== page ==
Troy University’s first free summer course was an overwhelming success with students from many walks of life.
Leadership 101, offered free of charge this summer, saw more than 4,600 students register and more than 1,600 receive certificates of completion.
“Our free Leadership 101 course was more successful than we could ever have imagined,” said Dr. Kerry Palmer, Associate Dean in the College of Education and one of the primary instructors in the course. “When designing the course, we had no way of knowing how many would take it. However, we ended up with over 1,600 students enrolled in June and over 3,000 students enrolled in July. I believe this course was successful because the topics were relevant to a broad audience – especially considering everything that has been going on the world.”
With course content designed to equip students to thrive in a post-pandemic world, Leadership 101 featured lectures and materials from some of TROY’s most well-known faculty, including Dr. Jack Hawkins Jr., Chancellor; Dr. Dionne Rosser-Mims, Dean of the College of Education; and Dr. John Kline, Executive Director of the Institute for Leadership Development.
The class reached students of a variety of backgrounds, including current college students and respected professionals.
“The discussion forums highlighted the most interesting dynamic of this course. Our oldest student was 84, and our youngest was 14,” Palmer said. “We had high school students, incoming college freshmen, undergraduates attending other institutions, college professors, law enforcement leaders, and even senior military officers. The diversity of age and experience allowed students to learn from each other in addition to learning from us. Those forums produced the most unique educational environment I have ever encountered.”
One of those incoming freshmen, Theo Hornsby, saw the class as an invaluable opportunity he needed to take.
“For most of my high school career, Dr. Palmer was my high school headmaster,” Hornsby said. “He offered a leadership course for students. I always wanted to take the course, but due to unfortunate schedule conflicts, I was unable to do so. When I saw Leadership 101, I recognized this as a great opportunity to learn from Dr. Palmer as well as many other respected Troy University leaders,” he said.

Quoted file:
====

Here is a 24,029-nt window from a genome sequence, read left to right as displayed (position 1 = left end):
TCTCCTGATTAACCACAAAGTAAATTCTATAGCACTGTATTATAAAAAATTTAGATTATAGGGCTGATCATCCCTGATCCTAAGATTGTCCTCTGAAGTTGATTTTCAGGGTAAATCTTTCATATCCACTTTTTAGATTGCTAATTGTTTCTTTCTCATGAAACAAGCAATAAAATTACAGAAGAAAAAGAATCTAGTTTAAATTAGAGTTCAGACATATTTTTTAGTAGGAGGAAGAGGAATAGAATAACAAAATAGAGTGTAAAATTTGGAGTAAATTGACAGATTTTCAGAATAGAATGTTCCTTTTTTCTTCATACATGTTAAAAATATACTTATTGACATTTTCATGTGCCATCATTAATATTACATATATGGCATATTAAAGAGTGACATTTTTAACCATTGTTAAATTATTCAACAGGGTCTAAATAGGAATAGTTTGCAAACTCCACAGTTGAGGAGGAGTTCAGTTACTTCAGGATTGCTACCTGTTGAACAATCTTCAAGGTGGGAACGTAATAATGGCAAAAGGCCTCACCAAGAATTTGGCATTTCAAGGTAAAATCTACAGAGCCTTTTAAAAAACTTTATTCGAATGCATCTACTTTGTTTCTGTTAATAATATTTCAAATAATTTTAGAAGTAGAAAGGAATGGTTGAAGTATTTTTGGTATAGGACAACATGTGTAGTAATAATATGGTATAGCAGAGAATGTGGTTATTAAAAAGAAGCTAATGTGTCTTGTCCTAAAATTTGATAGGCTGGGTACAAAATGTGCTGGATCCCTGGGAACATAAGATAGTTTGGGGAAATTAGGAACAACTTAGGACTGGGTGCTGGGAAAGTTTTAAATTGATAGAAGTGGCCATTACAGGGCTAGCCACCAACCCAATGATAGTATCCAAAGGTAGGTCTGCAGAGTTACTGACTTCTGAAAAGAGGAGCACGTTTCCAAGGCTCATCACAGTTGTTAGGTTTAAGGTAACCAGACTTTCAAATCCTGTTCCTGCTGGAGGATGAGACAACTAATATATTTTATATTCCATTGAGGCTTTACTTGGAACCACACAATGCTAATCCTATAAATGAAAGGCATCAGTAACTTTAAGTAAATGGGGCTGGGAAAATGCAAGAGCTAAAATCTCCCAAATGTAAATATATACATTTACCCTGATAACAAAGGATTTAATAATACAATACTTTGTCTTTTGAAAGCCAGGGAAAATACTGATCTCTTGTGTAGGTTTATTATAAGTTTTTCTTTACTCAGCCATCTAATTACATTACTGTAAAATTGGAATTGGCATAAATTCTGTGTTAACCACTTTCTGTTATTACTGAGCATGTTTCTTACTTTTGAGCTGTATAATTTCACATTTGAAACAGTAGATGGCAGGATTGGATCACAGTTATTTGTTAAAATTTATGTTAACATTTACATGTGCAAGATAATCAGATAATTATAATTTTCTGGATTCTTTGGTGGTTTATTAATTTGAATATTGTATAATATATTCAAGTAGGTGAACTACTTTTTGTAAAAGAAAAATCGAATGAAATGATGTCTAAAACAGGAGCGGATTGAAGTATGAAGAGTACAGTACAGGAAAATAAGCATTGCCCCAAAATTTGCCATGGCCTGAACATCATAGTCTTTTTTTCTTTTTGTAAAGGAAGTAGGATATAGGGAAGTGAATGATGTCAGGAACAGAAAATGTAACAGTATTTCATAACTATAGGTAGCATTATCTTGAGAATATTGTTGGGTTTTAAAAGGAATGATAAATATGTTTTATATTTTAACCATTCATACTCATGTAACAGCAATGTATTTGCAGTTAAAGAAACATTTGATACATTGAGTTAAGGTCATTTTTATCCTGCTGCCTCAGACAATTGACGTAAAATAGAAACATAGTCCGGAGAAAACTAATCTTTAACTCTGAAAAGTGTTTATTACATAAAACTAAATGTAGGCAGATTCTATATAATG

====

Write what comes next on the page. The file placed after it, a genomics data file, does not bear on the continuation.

The class equipped him with tools he will use moving forward academically and professionally.
“Leadership 101 has provided me with a skillset that has taught me to be intentional in my interactions,” he said. “I’ve learned the importance of taking advantage of opportunities and setting goals for myself. I’ve learned that self-awareness is an integral step in developing my leadership skills. Leadership 101 helped me step outside myself and re-evaluate the approach I might normally take in a situation. It helped me see that leadership must include an understanding not just of myself, but of others.”
Rachael Conrad, an adjunct business professor at TROY, enrolled in the course to improve her knowledge base and network with other like-minded people.
“I love to learn,” Conrad said. “The experience was enlightening. I had never seen multiple professors conduct a single class together as one. One lesson I took away from it is that one needs to have a short-term goal to focus on and push them forward. We wrote out our strengths and communication preferences, really diving into looking at who we are and who we can become. What you put into a course is what you get out. If individuals really dug deep, pursuing the concepts and direction of the course, they received a greater benefit.”
The course will pay dividends down the line for those who completed it.
“The fact that Troy University would offer this course for free speaks volumes about their passion for shaping and equipping future generations to lead,” Hornsby said. “This course provides a firm foundation for what it means to be an effective leader. I look forward to building upon this rock throughout my time at Troy University and beyond.”
Leadership 101’s tremendous success could lead to more course offerings.
“There is certainly demand for an offering of this sort in the future,” Palmer said. “I have received several inquiries about what we may do, as well as suggestions about courses that may be well received by the public. This type of interest is worthy of investigation.”